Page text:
Taking It to the Sidewalks

Eichler tract joins others around the U.S. sending positive vibes during the pandemic
Fridays on the Homefront
When Granada Hills Eichler owner Jennifer Buck “saw the idea for ‘chalk walk’ in a local mom group, I shared it,” she said, to the rest of Balboa Highlands via Facebook. Then out came the boxes of chalk, and out came the sequestered residents—but only in front of their homes, where there is six feet between walkways.

With disaster dominating the daily news, some folks started rooting around on the Internet for something positive to do while social distancing.

In late March, many communities across the U.S. found their ‘corona kumbaya’ moment in a few squares of walkway and some colored chalk—including a few Eichler neighborhoods.

“I saw the idea for ‘chalk walk’ in a local mom group, so I shared it to our Balboa Highlands [Facebook] group,” said Jennifer Buck, a homeowner of the Granada Hills neighborhood, the only Eichler tract in Los Angeles County.

“We were trying to come up with little things to break up the day,” said Elizabeth Mitev, another resident of the tract. Upon Buck’s discovery of the national ‘Chalk Your Walk’ movement, Mitev said, “She posted it and a few of us were like, ‘Yeah, let’s do it!’”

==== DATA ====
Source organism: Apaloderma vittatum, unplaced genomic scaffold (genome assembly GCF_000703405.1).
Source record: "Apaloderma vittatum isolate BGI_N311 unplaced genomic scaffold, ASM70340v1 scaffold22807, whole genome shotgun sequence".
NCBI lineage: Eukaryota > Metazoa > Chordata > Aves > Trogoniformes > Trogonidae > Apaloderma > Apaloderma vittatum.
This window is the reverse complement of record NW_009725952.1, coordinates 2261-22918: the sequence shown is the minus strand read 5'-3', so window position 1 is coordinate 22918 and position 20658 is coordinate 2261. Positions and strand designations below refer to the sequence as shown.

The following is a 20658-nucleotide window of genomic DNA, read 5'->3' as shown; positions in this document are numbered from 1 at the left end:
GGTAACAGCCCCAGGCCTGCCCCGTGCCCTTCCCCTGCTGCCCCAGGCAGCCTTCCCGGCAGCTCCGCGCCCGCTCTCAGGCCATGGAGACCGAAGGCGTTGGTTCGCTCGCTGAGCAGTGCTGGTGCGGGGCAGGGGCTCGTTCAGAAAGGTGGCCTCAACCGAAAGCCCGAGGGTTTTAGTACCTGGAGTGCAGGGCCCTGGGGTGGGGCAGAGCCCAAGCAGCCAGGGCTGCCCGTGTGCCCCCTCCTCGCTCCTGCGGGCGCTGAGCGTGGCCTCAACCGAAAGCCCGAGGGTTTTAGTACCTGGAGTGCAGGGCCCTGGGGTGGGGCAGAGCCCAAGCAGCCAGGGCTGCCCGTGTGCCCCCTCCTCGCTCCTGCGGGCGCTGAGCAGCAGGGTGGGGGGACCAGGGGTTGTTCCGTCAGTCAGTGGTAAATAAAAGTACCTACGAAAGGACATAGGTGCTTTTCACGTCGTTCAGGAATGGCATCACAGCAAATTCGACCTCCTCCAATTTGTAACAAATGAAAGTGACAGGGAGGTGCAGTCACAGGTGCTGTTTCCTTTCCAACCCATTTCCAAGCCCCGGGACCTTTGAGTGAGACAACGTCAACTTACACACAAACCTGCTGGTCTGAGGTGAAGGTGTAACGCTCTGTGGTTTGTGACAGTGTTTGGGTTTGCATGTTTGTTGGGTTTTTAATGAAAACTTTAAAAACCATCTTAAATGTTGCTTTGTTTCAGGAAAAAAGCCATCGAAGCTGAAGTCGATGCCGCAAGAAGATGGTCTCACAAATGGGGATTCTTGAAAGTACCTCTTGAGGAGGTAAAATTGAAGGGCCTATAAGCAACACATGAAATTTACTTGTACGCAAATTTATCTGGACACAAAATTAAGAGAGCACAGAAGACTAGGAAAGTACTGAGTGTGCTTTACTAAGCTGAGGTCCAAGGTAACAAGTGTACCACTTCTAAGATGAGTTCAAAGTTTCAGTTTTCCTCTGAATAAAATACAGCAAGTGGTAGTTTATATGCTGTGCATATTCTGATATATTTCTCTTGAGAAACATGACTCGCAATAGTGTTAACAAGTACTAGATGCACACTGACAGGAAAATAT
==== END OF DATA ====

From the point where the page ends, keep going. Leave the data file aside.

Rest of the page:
Out came the boxes of chalk, and out came the sequestered residents—only in front of their homes, of course, where there is six feet between walkways.

For an artistically inclined family like Mitev’s, the challenge was a perfect fit, for the fairer half at least.

Her husband, Emil, is an art director for Warner Brothers currently working on the new ‘Scooby Doo’ movie, and their son, Emil, is 12, ostensibly the perfect age for the activity—or not.

  Fridays on the Homefront
Chalk design from Elizabeth Jane Freeman. Photo courtesy Kirsten Andersen Thomas
 

“My son didn’t want to participate,” said the mother, adding of her creative husband, “He just thought it was silly, [so] it was just my daughter and I.”

The couple’s older daughter, a fine arts graduate from Art Center College of Design, was definitely game.

“When brainstorming images I could draw for the neighborhood chalk challenge, the rainbow was the first symbol that came to mind,” said the daughter, Elizabeth Jane Freeman. Reeling off the universal meanings for colors in the rainbow flag, she noted, “It has a huge significance in our culture, representing not only peace and serenity but also equality and community.”

Gifted with inspiration in this troubled moment in time and no small amount of artistic acumen, Mitev said her daughter “took the front steps, which was more challenging.”

“When it came to how I was going to represent the rainbow, I chose to represent it as a river flowing from the house out into the street,” Freeman explained, adding that the image communicates “our family’s message for giving love to the community through these uncertain times.”